I Learned What Compassion Is

mpowell18 JPII students and their chaperones returned to Cape Cod after spending Thanksgiving week in Ecuador. Each had so much to share with their families and friends. Each day of the experience brought new challenges, new feelings, and new insights.

The students were asked to keep a journal as they spent time among the poor in Ecuador. When it comes to describing that experience there is no better testimony than the words of the students themselves.

The entries below come from the journal of Meghan Powell who participated in the Ecuador 2 program in Mount Sinai, a sprawling urban section of Guayaquil.

“There were many reasons that I decided to return to Ecuador. I had a very moving experience last year in Arbolito and see myself doing mission work in my future. A big reason for my return was that I wanted to get away. I wanted to get away from college and school stress. I wanted a week where I could focus on my faith and build relationships with people without worldly distractions.”

“This year I decided to ask the Ecuadorians what they wanted me to take back to the United States. One woman’s answer was, ‘Humility. Be humble.’ That is something that I am going to really try to work on this year.”

“It’s so hard to describe the houses and landscaping. Many houses are falling apart and made of various materials. Trash covers a lot of the street and dirt is always in the air. But I think it’s absolutely beautiful because you know the people that live there are beautiful. It’s so hard to explain. You have to see it to understand it.”

“I learned about what compassion is. It means to be with those who suffer. We lack true compassion as a society. It’s so easy to just write a check out. We cannot work for the poor but with the poor. I learned what companion and love is. I’m not here to change the world or Ecuador. It’s so that the world and Ecuador can change me to be a better person. Then, maybe, I’ll have a bigger impact on my family and friends.”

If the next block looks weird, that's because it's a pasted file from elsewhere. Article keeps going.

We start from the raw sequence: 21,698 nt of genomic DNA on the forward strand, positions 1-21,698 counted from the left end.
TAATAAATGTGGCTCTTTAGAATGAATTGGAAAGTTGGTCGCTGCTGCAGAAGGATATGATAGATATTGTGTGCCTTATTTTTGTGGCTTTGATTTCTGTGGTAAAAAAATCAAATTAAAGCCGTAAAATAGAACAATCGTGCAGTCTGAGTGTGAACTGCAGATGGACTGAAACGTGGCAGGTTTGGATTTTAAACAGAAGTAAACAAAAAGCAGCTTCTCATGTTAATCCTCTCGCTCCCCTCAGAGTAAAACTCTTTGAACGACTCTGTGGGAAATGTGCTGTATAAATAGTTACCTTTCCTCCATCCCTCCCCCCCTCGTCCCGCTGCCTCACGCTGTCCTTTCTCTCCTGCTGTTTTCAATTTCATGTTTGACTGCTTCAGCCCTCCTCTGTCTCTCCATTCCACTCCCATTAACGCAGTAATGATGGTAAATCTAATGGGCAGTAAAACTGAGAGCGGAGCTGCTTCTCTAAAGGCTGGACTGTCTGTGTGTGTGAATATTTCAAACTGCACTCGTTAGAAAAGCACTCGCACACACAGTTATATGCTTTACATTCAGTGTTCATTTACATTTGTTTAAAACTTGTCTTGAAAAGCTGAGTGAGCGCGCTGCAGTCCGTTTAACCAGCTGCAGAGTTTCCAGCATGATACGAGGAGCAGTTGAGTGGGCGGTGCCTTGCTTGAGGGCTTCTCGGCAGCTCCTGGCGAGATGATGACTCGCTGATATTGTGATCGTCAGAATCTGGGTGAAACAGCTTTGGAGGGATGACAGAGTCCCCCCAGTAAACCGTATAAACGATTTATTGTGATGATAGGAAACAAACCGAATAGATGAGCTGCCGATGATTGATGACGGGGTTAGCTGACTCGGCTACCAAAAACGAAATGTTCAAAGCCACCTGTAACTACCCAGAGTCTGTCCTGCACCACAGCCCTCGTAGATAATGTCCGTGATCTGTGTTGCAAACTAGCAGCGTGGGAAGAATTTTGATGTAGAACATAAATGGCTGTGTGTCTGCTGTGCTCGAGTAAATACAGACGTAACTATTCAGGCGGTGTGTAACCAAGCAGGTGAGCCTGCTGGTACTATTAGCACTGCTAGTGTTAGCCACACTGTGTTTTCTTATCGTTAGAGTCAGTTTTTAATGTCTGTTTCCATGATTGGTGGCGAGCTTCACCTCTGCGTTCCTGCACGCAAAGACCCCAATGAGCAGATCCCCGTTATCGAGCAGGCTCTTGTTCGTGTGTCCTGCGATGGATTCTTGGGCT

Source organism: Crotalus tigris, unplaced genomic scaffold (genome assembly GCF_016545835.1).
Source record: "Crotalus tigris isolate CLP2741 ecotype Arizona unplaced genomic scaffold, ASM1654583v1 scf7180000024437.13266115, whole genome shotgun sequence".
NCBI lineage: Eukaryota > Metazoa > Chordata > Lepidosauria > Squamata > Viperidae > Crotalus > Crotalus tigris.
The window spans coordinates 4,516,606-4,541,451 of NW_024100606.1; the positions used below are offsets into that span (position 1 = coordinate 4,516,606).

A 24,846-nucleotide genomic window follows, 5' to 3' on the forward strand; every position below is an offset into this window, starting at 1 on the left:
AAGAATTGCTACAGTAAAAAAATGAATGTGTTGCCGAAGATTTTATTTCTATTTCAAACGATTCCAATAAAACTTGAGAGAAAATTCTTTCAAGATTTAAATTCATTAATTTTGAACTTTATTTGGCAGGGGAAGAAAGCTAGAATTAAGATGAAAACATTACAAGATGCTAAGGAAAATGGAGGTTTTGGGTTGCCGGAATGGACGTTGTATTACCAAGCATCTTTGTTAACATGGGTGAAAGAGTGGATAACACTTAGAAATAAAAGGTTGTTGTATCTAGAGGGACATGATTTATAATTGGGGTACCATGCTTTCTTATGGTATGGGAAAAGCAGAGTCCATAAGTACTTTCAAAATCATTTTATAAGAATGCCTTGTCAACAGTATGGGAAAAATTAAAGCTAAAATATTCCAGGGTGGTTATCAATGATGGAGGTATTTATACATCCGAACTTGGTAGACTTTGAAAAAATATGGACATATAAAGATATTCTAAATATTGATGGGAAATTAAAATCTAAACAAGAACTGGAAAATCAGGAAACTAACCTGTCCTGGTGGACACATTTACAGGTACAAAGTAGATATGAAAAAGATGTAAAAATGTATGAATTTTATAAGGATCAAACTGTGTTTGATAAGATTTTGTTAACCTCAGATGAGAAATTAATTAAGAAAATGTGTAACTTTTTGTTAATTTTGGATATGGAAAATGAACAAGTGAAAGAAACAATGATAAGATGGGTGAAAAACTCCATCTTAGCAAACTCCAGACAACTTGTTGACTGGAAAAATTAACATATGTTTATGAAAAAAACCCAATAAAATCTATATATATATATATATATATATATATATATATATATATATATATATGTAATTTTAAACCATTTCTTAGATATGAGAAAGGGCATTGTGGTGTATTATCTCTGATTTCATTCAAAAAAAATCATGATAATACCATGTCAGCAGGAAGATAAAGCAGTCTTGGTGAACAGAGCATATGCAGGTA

“I felt that it was most suiting that the most impacting experience of Ecuador was on Thanksgiving, during the time my family was eating together. I went to Casa, a domestic violence shelter for women and their families. There are only 4 in all of Ecuador. I can already without thinking hard come up with 3 just in Barnstable. I really became aware of a huge problem in Ecuador. 4 women a week die in Ecuador just from domestic violence. Being at Casa was heartbreaking as you could see so many psychological and physical scars on the inhabitants.  It was very eye opening to see women with half of their faces bleached or the 2-year-old boy who had half of his body covered in fresh and very severe burns that I could tell still hurt. This same little boy had a 1-year-old little brother (also an 8, 5, 4, and 3 year-old sibling). The baby would cry unless he was held. I held him the entire time I was there and he clenched onto me so tightly. He just wanted to be held. I knew the importance of my presence. I couldn’t do anything to help that baby but I could just be there for him and hold him. That was what he needed in that moment. Being at Casa made me so thankful for my family.”

“Maybe I’ll get an opportunity to serve in a foreign country again… maybe I won’t. But wherever God takes me, I must serve those people around me. I must be more present.”